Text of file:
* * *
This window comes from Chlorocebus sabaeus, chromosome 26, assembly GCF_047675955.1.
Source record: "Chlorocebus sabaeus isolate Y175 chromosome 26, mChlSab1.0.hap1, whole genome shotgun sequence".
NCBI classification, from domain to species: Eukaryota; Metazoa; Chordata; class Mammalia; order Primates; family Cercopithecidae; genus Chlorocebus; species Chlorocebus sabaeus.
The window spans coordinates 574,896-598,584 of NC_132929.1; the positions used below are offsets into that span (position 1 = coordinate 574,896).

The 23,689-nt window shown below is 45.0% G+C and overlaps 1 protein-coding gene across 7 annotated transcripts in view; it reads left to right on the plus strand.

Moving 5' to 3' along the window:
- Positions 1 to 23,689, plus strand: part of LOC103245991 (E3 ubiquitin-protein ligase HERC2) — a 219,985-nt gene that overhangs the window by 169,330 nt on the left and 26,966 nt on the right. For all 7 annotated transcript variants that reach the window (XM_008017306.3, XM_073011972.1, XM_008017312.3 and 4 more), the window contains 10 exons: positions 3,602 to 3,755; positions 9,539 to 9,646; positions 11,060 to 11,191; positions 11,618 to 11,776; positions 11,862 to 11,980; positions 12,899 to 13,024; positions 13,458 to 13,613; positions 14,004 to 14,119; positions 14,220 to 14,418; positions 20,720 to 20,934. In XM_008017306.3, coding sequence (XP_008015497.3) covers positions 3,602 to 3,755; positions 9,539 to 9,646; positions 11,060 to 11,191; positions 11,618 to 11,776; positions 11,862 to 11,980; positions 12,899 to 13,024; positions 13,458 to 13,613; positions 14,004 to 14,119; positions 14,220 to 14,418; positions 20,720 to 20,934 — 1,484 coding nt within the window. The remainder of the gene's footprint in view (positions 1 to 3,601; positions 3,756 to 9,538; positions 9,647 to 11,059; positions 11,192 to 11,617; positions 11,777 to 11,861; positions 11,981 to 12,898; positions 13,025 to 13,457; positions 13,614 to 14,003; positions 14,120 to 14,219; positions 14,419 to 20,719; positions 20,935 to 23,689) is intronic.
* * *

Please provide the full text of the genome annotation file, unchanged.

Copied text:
This window comes from Chlorocebus sabaeus, chromosome 26, assembly GCF_047675955.1.
Source record: "Chlorocebus sabaeus isolate Y175 chromosome 26, mChlSab1.0.hap1, whole genome shotgun sequence".
NCBI classification, from domain to species: Eukaryota; Metazoa; Chordata; class Mammalia; order Primates; family Cercopithecidae; genus Chlorocebus; species Chlorocebus sabaeus.
The window spans coordinates 574,896-598,584 of NC_132929.1; the positions used below are offsets into that span (position 1 = coordinate 574,896).

The 23,689-nt window shown below is 45.0% G+C and overlaps 1 protein-coding gene across 7 annotated transcripts in view; it reads left to right on the plus strand.

Moving 5' to 3' along the window:
- Positions 1 to 23,689, plus strand: part of LOC103245991 (E3 ubiquitin-protein ligase HERC2) — a 219,985-nt gene that overhangs the window by 169,330 nt on the left and 26,966 nt on the right. For all 7 annotated transcript variants that reach the window (XM_008017306.3, XM_073011972.1, XM_008017312.3 and 4 more), the window contains 10 exons: positions 3,602 to 3,755; positions 9,539 to 9,646; positions 11,060 to 11,191; positions 11,618 to 11,776; positions 11,862 to 11,980; positions 12,899 to 13,024; positions 13,458 to 13,613; positions 14,004 to 14,119; positions 14,220 to 14,418; positions 20,720 to 20,934. In XM_008017306.3, coding sequence (XP_008015497.3) covers positions 3,602 to 3,755; positions 9,539 to 9,646; positions 11,060 to 11,191; positions 11,618 to 11,776; positions 11,862 to 11,980; positions 12,899 to 13,024; positions 13,458 to 13,613; positions 14,004 to 14,119; positions 14,220 to 14,418; positions 20,720 to 20,934 — 1,484 coding nt within the window. The remainder of the gene's footprint in view (positions 1 to 3,601; positions 3,756 to 9,538; positions 9,647 to 11,059; positions 11,192 to 11,617; positions 11,777 to 11,861; positions 11,981 to 12,898; positions 13,025 to 13,457; positions 13,614 to 14,003; positions 14,120 to 14,219; positions 14,419 to 20,719; positions 20,935 to 23,689) is intronic.